As his businesses grew with more and more stores in more than one city, he began to give large portions of his wealth to religious and moral causes.  The Young Man’s Christian Association and the Sunday School movement were among those receiving large support. He said once “I cannot too greatly emphasize the importance and value of Bible study — more important than ever before in these days of uncertainties, when men and women are apt to decide questions from the standpoint of expediency rather than the eternal principles laid down by God Himself.”

Words to Live By: 
When you consider that last sentence, about Bible study, we might think this was some recent quote, rather than something from the late 1800′s.  But a faith and life lived in the light of God’s Word–the Bible–makes everything relevant to every age.  Bible study still has its place in every believer’s life walk.  Buy a faithful Bible study, like the Reformation Study Bible, and get a good biblical commentary, like Matthew Henry’s, and (oh yes) a notebook to record the things that God impresses upon your heart and mind through His Word, then follow everything up with prayers of adoration, confession, thanksgiving, and supplications (A.C.T.S), and you will be able to decide questions from the standpoint of God’s will for your life.

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This Day in Presbyterian History:  

Sharing  Faith by Word and Deed

Everyone has heard of the name John Wanamaker, especially those in Philadelphia, Pennsylvania. That is where this retail giant began his department stores at the beginning of the Civil War in 1861.  But everyone may not know that John Wanamaker was a devout Presbyterian who shared his wealth and his Christian faith by word and deed.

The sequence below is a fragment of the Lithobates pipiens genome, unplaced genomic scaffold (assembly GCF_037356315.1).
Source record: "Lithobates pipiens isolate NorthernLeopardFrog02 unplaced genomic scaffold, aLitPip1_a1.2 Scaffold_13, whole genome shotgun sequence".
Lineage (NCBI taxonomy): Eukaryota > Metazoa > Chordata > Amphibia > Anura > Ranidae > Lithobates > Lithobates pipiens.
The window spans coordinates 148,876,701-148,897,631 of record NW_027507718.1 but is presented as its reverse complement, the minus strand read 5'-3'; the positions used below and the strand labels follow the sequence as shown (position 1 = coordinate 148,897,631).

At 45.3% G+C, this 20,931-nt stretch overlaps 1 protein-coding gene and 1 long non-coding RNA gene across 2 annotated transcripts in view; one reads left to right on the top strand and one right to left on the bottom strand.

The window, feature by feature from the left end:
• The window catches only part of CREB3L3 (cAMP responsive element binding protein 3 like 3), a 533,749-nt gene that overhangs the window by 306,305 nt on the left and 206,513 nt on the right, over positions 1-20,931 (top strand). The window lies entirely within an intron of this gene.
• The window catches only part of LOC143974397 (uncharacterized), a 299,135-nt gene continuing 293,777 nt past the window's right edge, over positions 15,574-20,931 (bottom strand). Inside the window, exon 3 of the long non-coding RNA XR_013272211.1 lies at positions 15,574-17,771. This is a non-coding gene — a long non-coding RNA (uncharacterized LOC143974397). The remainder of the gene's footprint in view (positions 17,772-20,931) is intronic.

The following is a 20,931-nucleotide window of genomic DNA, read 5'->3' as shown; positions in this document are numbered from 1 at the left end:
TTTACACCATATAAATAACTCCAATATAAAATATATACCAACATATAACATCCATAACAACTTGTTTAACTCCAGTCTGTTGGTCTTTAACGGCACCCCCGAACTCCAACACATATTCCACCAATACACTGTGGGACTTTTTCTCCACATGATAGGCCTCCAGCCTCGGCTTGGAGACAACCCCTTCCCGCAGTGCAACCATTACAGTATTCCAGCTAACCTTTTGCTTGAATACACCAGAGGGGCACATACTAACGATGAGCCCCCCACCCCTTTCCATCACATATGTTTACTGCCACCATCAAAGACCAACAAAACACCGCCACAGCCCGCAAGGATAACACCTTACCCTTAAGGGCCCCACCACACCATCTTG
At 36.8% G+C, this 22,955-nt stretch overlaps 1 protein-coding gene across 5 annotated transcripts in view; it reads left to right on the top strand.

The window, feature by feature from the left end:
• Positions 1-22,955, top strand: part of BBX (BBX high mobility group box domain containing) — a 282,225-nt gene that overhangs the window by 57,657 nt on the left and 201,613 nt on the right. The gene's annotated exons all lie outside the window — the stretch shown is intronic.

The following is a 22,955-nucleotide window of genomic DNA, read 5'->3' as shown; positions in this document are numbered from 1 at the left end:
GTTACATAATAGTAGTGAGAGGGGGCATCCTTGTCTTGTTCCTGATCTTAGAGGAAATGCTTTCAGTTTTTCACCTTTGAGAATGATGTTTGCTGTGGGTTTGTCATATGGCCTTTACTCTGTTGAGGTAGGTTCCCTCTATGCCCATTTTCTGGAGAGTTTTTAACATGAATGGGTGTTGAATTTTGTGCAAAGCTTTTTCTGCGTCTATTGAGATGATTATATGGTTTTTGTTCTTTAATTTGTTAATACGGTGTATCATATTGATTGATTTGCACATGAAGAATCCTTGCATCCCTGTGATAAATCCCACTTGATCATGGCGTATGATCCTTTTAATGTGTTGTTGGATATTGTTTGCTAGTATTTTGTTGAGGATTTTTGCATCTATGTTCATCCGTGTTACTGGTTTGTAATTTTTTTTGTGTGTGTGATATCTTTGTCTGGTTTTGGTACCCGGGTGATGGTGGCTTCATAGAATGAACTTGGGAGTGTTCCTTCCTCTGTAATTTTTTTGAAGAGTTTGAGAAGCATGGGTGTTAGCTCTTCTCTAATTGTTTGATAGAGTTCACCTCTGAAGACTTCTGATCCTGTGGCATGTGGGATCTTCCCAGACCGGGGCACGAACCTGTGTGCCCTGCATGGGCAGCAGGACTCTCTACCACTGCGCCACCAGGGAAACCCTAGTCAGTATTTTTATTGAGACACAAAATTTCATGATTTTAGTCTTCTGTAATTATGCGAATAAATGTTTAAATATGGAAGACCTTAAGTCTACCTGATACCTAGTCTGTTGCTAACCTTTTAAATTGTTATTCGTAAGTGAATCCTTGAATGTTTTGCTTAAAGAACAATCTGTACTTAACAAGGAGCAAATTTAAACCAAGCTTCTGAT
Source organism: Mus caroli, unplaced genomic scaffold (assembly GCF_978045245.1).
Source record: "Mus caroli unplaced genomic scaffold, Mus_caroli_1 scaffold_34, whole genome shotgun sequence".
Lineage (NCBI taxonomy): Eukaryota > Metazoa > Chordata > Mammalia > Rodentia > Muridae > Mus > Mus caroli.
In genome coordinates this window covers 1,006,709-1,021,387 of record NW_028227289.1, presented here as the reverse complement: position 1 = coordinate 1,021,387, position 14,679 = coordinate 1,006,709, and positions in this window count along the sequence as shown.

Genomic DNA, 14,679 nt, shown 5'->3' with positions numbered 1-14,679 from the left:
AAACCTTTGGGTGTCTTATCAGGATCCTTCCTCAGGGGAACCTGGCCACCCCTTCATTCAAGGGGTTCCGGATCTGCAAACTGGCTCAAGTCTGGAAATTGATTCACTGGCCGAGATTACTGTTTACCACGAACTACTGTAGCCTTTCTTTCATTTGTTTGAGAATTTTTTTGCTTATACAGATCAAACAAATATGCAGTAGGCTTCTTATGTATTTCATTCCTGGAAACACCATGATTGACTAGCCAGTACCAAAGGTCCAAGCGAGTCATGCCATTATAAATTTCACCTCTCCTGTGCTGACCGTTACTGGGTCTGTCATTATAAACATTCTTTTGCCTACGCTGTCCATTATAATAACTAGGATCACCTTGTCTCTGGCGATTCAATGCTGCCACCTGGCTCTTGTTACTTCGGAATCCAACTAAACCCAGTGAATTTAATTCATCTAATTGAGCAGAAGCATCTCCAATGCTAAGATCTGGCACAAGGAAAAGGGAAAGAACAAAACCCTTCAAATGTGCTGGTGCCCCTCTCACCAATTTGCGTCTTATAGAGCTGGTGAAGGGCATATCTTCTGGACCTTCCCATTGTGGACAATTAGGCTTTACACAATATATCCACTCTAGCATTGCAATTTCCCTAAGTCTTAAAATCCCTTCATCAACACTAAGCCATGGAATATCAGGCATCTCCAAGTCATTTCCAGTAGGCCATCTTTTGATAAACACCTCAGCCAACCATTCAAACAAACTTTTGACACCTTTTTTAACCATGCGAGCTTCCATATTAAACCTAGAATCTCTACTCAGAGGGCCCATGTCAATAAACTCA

Born on this day July 11, 1838, he began to work as an errand boy and shopkeeper’s helper.  At age 18, he became a Christian and began to attend Sunday School and church.  His congregation was Bethany Presbyterian church in Philadelphia.  In fact, at twenty-five, he was ordained as a ruling elder in the church.

He had some ideas which were unorthodox in the retail marketing field.  Using four principles, which were honesty, a fixed price for goods, a money back guarantee, and happy contented employees, he thought (and thought rightly) that customers would come. Workers were given free medical care, free education, recreational facilities, pensions, and profit-sharing plans. No wonder that unions could not get a foothold in his stores.

As his businesses grew with more and more stores in more than one city, he began to give large portions of his wealth to religious and moral causes.  The Young Man’s Christian Association and the Sunday School movement were among those receiving large support. He said once “I cannot too greatly emphasize the important and value of Bible study — more important than ever before in these days of uncertainties, when men and women are apt to decide questions from the standpoint of expediency rather than the eternal principles laid down by God Himself.

Words to Live By: 
When you consider the last sentence about Bible study, we might think that he had made it in the current year in which we find ourselves instead of back in the late 1800’s.  But a faith and life lived in the light of God’s Word the Bible makes everything relevant to every age.  Bible study still has its place in every believer’s life walk.  Buy a faithful Bible study, like the Reformation Study Bible, with a good biblical commentary, like Matthew Henry, and (oh yes) a notebook to record what the Spirit reveals to you through His Word, follow everything up with prayers of adoration, confession, thanksgiving, and supplications (A.C.T.S), and you will be able to decide questions from the standpoint of God Himself.

Through the Scriptures:  Isaiah 13 – 15

Through the Standards: The manner of sanctifying the Lord’s Day according to the Catechisms

WLC 117 — “How is the sabbath or the Lord’s day to be sanctified?